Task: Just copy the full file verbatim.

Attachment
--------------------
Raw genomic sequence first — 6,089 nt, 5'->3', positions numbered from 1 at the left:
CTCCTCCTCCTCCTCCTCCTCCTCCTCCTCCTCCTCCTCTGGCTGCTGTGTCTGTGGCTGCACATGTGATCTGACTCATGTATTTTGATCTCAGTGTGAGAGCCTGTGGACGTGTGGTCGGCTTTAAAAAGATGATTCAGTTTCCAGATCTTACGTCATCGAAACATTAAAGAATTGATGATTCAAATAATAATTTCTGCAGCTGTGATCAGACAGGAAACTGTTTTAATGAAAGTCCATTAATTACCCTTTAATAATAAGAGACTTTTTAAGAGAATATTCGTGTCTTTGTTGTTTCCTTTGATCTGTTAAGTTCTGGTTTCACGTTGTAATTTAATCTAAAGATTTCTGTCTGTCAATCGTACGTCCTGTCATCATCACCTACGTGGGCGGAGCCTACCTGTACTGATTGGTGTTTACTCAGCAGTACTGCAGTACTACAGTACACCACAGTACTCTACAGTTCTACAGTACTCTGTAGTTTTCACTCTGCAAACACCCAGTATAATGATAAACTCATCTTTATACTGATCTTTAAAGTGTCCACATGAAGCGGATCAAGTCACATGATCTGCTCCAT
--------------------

Raw genomic sequence first — 6,089 nt, 5'->3', positions numbered from 1 at the left:
CTCCTCCTCCTCCTCCTCCTCCTCCTCCTCCTCCTCCTCTGGCTGCTGTGTCTGTGGCTGCACATGTGATCTGACTCATGTATTTTGATCTCAGTGTGAGAGCCTGTGGACGTGTGGTCGGCTTTAAAAAGATGATTCAGTTTCCAGATCTTACGTCATCGAAACATTAAAGAATTGATGATTCAAATAATAATTTCTGCAGCTGTGATCAGACAGGAAACTGTTTTAATGAAAGTCCATTAATTACCCTTTAATAATAAGAGACTTTTTAAGAGAATATTCGTGTCTTTGTTGTTTCCTTTGATCTGTTAAGTTCTGGTTTCACGTTGTAATTTAATCTAAAGATTTCTGTCTGTCAATCGTACGTCCTGTCATCATCACCTACGTGGGCGGAGCCTACCTGTACTGATTGGTGTTTACTCAGCAGTACTGCAGTACTACAGTACACCACAGTACTCTACAGTTCTACAGTACTCTGTAGTTTTCACTCTGCAAACACCCAGTATAATGATAAACTCATCTTTATACTGATCTTTAAAGTGTCCACATGAAGCGGATCAAGTCACATGATCTGCTCCAT